Crazy happened, in many ways and in multiple areas of life. The days went by, and the crazy got crazier. As I mentioned a couple of weeks ago, throughout the year I did my best to see the blessings in advance. To say, oh yes, here’s why this happened. I GET IT, dear universe. I’m good. 

But, actually, no. It doesn’t work that way. You can’t avoid the hard and difficult and weird by “spiritualizing” your way out of it. You cannot pre-pave the pain in the hopes of avoiding it.

The only way out is through. 

At the end of the day, y’all, you need to care for your heart’s longings. This—not a 401(k), not health insurance, not a promotion, not a corner office—is all you really need. Those other things may be necessary, but they are not a life.

But, fear gets in the way.

Fear makes us do funny things. Fear can make you build a foundation for a home in a place you didn’t know you’d end up—and exactly where you never wanted to be. Fear encourages you construct a life on shoulds. Fear leads you to the long conversation with your doctor, as I had a few months ago, where his prescription sounds like this: “You need to be committed to living a clean and pure and health-driven life, and you need to be committed to getting the crazy out of your life.”

This advice also led me to a summer of drinking rosé like it was blush-colored water. (Which, I admit, was pretty fun…but, I digress.)

Fear will also make you blind to changing things because it gets in your way.

But, here’s the deal. If you don’t deal with things, they will deal with you. You end up living a life by default.

This is not soul satisfying…nor the reason why you are on this earth.

In the end, I found my freedom. It is mine to do what I will. I end the year on a blank page, holding a clean slate, and sitting in an empty room. This would have freaked me out a few years ago. Now—now that it’s all said and done—I understand the gift for what it is. I have the freedom of a future of my own creation; I have the ability to write my own story. Joy awaits on the other side of this newfound freedom.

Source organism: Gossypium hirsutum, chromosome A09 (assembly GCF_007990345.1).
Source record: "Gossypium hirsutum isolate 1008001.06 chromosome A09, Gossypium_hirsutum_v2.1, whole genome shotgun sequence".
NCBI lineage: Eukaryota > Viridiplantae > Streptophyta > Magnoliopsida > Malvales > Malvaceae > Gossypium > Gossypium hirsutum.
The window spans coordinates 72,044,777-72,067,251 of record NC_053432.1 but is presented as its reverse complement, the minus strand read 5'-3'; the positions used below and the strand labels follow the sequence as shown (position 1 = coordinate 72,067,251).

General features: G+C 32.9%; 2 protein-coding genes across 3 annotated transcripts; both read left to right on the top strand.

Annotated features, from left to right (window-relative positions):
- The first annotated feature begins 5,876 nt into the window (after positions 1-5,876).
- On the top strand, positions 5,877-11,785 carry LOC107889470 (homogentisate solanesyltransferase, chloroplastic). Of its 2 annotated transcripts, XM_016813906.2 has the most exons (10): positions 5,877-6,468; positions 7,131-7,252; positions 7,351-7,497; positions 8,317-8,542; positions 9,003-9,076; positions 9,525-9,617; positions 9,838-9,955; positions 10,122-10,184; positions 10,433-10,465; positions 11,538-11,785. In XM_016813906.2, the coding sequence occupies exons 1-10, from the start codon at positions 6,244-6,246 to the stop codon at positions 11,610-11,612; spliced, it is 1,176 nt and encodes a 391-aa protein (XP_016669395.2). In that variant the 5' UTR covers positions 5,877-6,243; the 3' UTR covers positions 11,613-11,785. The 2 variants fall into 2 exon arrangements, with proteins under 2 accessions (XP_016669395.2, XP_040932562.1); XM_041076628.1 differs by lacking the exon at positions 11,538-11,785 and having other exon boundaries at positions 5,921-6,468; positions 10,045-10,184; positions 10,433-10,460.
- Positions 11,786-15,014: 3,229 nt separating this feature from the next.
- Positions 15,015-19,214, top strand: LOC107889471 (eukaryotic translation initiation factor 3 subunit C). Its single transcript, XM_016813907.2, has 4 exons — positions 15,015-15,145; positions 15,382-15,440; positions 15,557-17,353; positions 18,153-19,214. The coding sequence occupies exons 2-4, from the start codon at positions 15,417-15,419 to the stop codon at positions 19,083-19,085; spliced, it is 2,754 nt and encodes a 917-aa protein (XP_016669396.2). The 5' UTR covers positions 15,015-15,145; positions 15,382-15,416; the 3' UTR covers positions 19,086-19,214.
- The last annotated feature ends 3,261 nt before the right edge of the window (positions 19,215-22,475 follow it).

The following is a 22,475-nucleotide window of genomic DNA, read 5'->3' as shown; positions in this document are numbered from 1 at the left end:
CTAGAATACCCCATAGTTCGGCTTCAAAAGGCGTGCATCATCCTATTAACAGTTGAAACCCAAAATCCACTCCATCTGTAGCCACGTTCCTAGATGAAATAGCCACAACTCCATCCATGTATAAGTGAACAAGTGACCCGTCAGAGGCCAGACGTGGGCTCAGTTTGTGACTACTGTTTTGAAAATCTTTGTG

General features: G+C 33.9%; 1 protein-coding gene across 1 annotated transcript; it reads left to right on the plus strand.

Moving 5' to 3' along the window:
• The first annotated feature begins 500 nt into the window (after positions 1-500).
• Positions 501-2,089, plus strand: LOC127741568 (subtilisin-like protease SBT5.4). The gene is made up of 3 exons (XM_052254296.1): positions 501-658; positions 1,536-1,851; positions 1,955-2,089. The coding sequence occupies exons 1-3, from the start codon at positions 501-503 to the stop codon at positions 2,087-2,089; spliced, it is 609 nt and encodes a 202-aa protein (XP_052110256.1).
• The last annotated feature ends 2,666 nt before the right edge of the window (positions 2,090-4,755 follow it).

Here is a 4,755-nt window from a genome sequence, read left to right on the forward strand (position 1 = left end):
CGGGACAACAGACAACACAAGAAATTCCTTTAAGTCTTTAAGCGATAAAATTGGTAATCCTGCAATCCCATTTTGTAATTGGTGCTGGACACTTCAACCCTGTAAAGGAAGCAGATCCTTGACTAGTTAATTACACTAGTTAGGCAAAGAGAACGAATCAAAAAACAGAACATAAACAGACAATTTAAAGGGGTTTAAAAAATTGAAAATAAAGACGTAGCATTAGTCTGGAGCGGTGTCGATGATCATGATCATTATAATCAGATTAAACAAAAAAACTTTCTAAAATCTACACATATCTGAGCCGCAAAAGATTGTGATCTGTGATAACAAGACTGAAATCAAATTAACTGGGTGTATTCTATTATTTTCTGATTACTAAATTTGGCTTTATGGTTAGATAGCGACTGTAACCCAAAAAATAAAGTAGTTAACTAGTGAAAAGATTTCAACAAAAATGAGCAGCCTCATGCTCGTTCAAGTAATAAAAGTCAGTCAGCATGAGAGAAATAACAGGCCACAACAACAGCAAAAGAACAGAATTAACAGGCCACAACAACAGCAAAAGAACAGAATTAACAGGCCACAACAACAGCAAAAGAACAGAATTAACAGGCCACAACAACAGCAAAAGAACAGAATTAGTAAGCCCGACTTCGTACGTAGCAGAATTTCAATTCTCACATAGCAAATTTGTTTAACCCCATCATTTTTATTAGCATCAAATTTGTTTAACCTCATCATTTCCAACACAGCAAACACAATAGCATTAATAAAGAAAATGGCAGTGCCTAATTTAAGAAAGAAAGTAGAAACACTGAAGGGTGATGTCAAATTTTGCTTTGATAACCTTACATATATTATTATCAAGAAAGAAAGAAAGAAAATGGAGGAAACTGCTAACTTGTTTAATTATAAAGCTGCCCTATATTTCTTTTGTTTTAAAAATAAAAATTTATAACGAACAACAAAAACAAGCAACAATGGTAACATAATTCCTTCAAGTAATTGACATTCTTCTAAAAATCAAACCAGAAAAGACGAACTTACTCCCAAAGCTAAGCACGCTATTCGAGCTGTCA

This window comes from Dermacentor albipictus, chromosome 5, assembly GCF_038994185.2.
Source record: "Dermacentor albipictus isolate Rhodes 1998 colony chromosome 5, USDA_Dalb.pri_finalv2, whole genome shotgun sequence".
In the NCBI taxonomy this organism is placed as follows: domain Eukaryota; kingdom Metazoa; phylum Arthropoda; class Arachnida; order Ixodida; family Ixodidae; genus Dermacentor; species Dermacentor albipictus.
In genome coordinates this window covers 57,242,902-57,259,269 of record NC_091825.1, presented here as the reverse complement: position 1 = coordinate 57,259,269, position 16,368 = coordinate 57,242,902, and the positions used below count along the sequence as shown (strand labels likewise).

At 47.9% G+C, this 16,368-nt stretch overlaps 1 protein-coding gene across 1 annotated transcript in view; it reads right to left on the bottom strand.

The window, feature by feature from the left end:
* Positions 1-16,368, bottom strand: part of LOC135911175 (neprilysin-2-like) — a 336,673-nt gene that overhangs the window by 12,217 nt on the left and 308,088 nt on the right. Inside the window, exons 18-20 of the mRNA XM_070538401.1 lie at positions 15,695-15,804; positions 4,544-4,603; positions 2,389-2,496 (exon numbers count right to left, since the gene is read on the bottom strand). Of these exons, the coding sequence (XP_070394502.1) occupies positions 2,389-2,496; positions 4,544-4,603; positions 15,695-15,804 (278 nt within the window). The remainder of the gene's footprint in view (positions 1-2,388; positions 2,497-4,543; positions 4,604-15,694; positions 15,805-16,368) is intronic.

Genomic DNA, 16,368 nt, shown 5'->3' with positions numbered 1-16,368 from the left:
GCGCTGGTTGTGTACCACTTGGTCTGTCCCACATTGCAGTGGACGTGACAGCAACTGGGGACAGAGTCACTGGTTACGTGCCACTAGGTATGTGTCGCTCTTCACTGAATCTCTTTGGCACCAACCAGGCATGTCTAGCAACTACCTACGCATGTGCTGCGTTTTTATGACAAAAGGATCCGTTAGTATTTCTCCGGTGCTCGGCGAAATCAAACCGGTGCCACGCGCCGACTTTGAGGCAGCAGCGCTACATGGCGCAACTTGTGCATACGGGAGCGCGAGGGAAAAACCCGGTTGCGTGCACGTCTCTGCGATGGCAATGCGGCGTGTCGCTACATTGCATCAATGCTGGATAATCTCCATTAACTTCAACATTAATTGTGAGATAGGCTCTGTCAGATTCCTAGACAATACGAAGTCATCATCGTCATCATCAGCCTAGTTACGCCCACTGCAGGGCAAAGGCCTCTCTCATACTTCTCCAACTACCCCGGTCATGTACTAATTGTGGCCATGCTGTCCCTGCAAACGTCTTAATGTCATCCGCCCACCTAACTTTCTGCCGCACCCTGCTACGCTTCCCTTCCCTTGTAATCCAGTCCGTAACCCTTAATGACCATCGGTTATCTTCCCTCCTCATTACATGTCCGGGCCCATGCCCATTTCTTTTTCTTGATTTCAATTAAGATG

At the end of this year, in all its difficulty and all its toughness, I am free.

Wishing you all beautiful things as the new year dawns.


Now, we get to begin again. Happy New Year, y’all.

xo, with love and light, goodness and grace.

Christmas is a holy, deeply spiritual time of year for me. In the cold (or spring-like warmth of this year), long days of darkness, there is light everywhere. It’s a happy time.

For anyone who has been to New York during the holiday season, you know it is a wonderland of lights and sounds and energy filled with the spirit of Christmas.

For anyone who actually lives in New York, you also know the holiday season can bring forth deep wells of rage you didn’t know lived within you.

Vulnerability alert. I often tumble into the latter category.

When I wanted to see the Christmas tree at Rockefeller Center this year, I briefly thought about repeating my pilgrimage last year. I had to leave early for a day trip, so I got up a few hours earlier and ventured over, practically in the middle of the night. It was awesome: the hush of the early morning, just me and a few security guards nodding at each other to acknowledge the beauty. And I got great pictures—with no people in them.

But this year, I valued sleep more than the peace of sightseeing undisturbed.

Instead, I flung myself into the belly of the beast on a random weekday. In order to keep living in the city I love so much, I’m making peace with the fact I need to coexist with the millions of people who come to visit. Being among people (sometimes people who are rude and pushy or worse, oblivious that locals don’t function at their (enviably) slow and unhurried pace) has become my spiritual practice of sorts. There are over seven billion people in the world, so I should be able to function properly among 50,000 of them. All the yoga and meditation in the world doesn’t matter if I can’t bring some zen off the mat and into the everyday.

So I pushed myself into the world of Christmas and I managed to function like a normal human being.

And, the tree did not disappoint.




Wishing you a beautiful holiday season where you find ways to coexist peacefully with the situations you find challenging, and may you find beauty and light everywhere.

xo, with goodness and grace.

Enter your email address to subscribe to this blog and receive notifications of new posts by email.

%d bloggers like this: